Three Peninsulas in Three days – A minibreak in North Iceland
Taking the long route is often a good idea when traveling in Iceland. Between Akureyri in the North and Hvammstangi in the Northwest, the three peninsulas Vatnsnes, Skagi, and Tröllaskagi protrude into the sea and make for a scenic detour with tons of places of interest. Spiked with picturesque fishing villages, historical sites, and experiences of nature, this section of the Arctic Coast Way is a great trip by itself.
Day 1: Troll Peninsula
When searching for the Nordic coastal village flair, the Troll Peninsula, known locally as Tröllaskagi, is the place to go.
From Akureyri, one first finds Hauganes a fishing village of 140 people. The ocean theme is visible at the boat-shaped Hot tubs by the Sandvíkurfjara beach; and at the popular Baccalá restaurant with a porch resembling the deck of a longship.
The next up is Dalvik along Eyja Fjord with great whale-watching options. Theirmakes for great winter fun. Last winter Dalvík had been turned into a film set for the Hollywood production “True Detective” pretending to be an Alaskan village. .
From Dalvík the ferry Sæfari sets over to Grimsey Island, the only settlement in Iceland touching the Arctic Circle. Within three hours one can set foot on the Arctic Circle. For a shorter boat ride, the ferry to Hrísey Island takes only 15 minutes from Árskógssandur. Hrisey, an Island in the Eyja Fjord, is full of birdlife and hosts a famous shark hunting museum, “The house of shark Jörundur".
Ten kilometers past Dalvík is a viewpoint to watch the lesser-known waterfall Mígandifoss splashing a hundred meters into the ocean. To view the waterfall, stop at the eastern entrance to Múlagöng tunnel, the one-lane tunnel to Ólafsfjörður.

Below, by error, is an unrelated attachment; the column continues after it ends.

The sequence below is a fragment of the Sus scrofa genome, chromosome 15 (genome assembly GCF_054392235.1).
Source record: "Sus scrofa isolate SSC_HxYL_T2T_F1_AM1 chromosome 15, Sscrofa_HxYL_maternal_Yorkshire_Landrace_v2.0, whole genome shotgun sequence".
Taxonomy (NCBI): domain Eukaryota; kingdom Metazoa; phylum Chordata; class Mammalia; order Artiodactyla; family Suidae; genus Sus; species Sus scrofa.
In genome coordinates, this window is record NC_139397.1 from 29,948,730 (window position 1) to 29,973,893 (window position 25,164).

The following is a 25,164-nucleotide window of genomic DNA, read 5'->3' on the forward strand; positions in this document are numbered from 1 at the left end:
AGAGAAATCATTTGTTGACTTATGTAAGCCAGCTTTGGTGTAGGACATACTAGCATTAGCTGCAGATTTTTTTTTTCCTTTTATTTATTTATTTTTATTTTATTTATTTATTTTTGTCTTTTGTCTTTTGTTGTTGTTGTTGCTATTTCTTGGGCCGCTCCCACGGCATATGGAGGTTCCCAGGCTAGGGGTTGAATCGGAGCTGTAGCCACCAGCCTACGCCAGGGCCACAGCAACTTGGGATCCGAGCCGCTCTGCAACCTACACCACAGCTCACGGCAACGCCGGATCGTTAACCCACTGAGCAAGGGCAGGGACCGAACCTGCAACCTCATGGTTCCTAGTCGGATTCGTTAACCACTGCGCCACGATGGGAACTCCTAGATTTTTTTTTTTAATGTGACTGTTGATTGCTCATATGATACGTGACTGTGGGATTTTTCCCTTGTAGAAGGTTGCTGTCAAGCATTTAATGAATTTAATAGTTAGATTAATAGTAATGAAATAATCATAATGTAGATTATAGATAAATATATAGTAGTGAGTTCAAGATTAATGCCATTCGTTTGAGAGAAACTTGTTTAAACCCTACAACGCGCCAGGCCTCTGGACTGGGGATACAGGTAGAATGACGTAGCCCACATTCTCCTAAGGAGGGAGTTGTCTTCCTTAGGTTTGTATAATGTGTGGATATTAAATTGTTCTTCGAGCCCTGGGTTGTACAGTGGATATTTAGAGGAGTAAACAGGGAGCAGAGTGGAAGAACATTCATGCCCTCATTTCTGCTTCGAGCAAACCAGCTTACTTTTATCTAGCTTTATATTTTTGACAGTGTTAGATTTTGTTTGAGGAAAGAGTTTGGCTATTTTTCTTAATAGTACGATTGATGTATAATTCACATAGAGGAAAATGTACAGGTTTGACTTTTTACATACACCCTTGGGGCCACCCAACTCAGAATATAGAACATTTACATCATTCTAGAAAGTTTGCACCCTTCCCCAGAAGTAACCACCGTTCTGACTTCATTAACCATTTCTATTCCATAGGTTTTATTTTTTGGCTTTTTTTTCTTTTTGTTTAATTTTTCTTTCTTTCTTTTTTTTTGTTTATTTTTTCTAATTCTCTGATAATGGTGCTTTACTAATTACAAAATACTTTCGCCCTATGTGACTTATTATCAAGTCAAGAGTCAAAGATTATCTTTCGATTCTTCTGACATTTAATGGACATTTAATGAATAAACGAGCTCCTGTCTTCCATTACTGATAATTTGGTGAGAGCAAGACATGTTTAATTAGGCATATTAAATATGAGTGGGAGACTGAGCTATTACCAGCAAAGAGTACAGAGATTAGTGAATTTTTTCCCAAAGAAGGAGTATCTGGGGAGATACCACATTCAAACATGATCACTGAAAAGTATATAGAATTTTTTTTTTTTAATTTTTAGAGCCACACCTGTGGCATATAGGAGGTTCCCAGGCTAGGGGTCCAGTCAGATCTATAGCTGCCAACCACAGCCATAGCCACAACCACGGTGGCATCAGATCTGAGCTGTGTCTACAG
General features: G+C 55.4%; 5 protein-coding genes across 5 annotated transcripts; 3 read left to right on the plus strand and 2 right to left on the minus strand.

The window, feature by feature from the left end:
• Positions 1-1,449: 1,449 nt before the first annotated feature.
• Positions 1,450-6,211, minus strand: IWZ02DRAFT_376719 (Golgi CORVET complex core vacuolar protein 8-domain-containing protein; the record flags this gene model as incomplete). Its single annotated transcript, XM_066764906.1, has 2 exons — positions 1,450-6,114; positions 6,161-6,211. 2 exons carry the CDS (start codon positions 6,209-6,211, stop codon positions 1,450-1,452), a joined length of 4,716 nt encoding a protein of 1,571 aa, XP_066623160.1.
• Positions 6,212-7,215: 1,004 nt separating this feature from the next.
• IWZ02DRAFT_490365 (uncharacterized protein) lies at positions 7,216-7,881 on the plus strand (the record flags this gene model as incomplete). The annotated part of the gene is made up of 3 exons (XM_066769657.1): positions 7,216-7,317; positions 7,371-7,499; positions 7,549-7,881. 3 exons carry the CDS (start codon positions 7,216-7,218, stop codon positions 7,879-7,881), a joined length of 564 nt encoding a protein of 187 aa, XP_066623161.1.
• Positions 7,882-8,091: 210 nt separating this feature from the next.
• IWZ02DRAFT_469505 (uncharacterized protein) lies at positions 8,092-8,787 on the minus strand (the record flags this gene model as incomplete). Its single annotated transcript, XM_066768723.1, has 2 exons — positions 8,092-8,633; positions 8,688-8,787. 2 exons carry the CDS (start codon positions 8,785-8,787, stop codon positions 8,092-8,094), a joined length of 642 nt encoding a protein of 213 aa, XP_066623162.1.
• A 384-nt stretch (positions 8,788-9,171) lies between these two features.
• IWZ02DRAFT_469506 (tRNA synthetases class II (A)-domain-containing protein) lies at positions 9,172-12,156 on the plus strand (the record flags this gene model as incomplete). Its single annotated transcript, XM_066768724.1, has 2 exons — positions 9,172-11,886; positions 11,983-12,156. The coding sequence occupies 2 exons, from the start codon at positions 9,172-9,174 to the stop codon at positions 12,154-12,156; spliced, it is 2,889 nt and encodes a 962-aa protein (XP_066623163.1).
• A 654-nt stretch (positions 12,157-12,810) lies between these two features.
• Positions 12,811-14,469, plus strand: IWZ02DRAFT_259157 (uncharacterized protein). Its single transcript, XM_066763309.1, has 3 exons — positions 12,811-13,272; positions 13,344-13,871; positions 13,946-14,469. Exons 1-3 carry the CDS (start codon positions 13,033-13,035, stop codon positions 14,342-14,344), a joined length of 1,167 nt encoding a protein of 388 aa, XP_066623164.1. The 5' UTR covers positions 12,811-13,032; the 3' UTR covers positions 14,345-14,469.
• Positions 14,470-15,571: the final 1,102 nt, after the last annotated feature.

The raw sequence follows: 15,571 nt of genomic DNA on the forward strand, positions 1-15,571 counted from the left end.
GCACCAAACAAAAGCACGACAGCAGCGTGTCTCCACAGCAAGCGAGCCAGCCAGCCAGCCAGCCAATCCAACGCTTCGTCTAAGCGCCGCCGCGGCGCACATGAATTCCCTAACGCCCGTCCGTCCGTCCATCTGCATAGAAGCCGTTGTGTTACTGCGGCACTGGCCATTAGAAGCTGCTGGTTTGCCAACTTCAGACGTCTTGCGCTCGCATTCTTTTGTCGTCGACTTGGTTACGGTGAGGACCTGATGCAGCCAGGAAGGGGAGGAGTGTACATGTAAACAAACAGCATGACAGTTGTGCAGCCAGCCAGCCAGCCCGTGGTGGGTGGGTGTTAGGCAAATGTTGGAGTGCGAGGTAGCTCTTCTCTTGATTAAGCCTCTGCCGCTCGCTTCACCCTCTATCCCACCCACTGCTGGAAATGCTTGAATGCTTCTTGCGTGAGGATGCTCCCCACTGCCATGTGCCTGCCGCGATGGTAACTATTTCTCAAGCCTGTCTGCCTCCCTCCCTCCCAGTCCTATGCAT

Ólafsfjörður is a town situated between impressively high mountains, ideal for skiing and cross-country-skiing winter adventures as well as long beach walks in summer.
Passing towards Siglufjörður, one enters the now deserted Heðinsfjord, a tranquil nature paradise and fishing spot. Its situation between two high mountains led to a dramatic history of avalanches and hardships that ultimately left people no choice but to abandon their farms and the fjord.
Siglufjörður was once a busy town is still palpable, the European influence visible and the atmosphere in the harbour area lively. With the Herring Museum it hosts one of the most extensive maritime museums in Europe, recreating the once bustling herring fishing times, leaving one astonished of how many thousand people used to “work in fish” in this very small town in the first half of the twentieth century. .
Did you know that roughly 15.000 Icelanders emigrated to North America between 1870 and 1914? Harsh weather and crop failure led many Icelanders to search for a better life in the “new world”. Today their ancestors come back trying to trace their roots in Iceland. The place to go is the small town Hófsós where the Iceland Emigration Center tries to help and find answers. While you're in town, use to opportunity and soak in the local infinity pool with a stunning view over the Skagafjord.
Further in the bottom of the Fjord, the big community Sauðárkrókur nestles on the shores of a 4km black sand beach. Explore history through virtual reality in the exhibition 1238 the Battle of Iceland or by visiting the nearby historical sites such as Glaumbær Heritage museum and one of 6 remaining turf churches in Iceland, the photogenic Viðymyra Church.
Day 2: Skagi Peninsula
Grettislaug is a natural bath at the site where legend has it, the outlaw Gréttir the Strong warmed up after his legendary swim from Drangey Island. Skagi impresses with its rough and mystical charme and - due to only a few inhabited farms – tranquility and peace.